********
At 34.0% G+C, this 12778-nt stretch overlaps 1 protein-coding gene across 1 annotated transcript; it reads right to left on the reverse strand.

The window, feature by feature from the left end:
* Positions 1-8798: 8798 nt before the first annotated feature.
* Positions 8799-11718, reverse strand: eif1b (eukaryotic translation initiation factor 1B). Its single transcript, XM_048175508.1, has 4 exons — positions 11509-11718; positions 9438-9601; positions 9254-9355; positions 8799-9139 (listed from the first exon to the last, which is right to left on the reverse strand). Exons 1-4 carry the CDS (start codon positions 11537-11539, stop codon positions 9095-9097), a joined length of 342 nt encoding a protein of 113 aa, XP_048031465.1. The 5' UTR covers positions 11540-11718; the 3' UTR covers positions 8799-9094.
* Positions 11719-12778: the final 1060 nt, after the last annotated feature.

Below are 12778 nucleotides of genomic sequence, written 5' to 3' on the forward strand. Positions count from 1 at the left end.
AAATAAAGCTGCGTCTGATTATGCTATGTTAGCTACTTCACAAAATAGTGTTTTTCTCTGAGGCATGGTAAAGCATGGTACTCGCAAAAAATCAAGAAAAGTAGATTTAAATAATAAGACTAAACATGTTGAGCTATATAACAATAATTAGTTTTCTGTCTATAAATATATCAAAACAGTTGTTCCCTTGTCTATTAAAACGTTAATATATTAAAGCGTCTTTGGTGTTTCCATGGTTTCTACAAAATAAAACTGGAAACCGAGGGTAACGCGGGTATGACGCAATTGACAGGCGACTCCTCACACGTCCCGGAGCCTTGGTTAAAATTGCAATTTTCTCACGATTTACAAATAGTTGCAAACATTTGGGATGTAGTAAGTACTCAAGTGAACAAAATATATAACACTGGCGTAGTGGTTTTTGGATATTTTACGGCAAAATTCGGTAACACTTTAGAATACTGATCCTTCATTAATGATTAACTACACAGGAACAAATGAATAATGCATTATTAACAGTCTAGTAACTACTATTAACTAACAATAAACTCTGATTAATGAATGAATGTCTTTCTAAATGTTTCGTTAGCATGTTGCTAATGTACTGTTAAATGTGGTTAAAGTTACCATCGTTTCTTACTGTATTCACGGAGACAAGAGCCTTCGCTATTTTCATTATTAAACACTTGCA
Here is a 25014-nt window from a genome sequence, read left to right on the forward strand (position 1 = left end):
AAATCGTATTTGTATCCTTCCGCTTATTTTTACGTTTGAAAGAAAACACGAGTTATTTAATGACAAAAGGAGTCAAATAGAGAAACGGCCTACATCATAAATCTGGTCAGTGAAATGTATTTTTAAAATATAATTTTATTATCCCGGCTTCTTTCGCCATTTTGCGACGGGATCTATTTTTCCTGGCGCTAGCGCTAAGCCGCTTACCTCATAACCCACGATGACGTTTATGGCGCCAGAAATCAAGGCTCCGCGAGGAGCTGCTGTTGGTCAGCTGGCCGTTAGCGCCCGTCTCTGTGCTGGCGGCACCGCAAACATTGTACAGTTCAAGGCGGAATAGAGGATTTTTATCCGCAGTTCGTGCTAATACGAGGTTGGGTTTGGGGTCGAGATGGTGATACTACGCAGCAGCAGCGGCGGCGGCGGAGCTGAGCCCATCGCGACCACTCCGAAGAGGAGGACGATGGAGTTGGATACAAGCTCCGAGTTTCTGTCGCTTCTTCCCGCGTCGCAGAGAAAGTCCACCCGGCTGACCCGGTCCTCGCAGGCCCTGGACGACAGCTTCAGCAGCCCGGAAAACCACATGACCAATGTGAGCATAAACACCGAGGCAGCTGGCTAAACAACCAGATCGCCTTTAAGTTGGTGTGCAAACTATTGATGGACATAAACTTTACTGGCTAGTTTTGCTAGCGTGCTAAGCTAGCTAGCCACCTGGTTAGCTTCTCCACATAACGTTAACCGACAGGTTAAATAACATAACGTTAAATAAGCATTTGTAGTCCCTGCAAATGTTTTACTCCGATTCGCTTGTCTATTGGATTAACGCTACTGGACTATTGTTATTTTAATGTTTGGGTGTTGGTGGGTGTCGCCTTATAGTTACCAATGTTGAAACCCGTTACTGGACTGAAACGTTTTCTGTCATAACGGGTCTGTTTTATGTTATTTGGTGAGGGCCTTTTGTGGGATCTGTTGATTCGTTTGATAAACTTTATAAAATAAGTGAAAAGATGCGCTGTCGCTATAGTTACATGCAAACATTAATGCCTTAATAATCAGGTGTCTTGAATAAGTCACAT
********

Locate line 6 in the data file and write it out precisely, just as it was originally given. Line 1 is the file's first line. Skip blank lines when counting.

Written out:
Below are 12778 nucleotides of genomic sequence, written 5' to 3' on the forward strand. Positions count from 1 at the left end.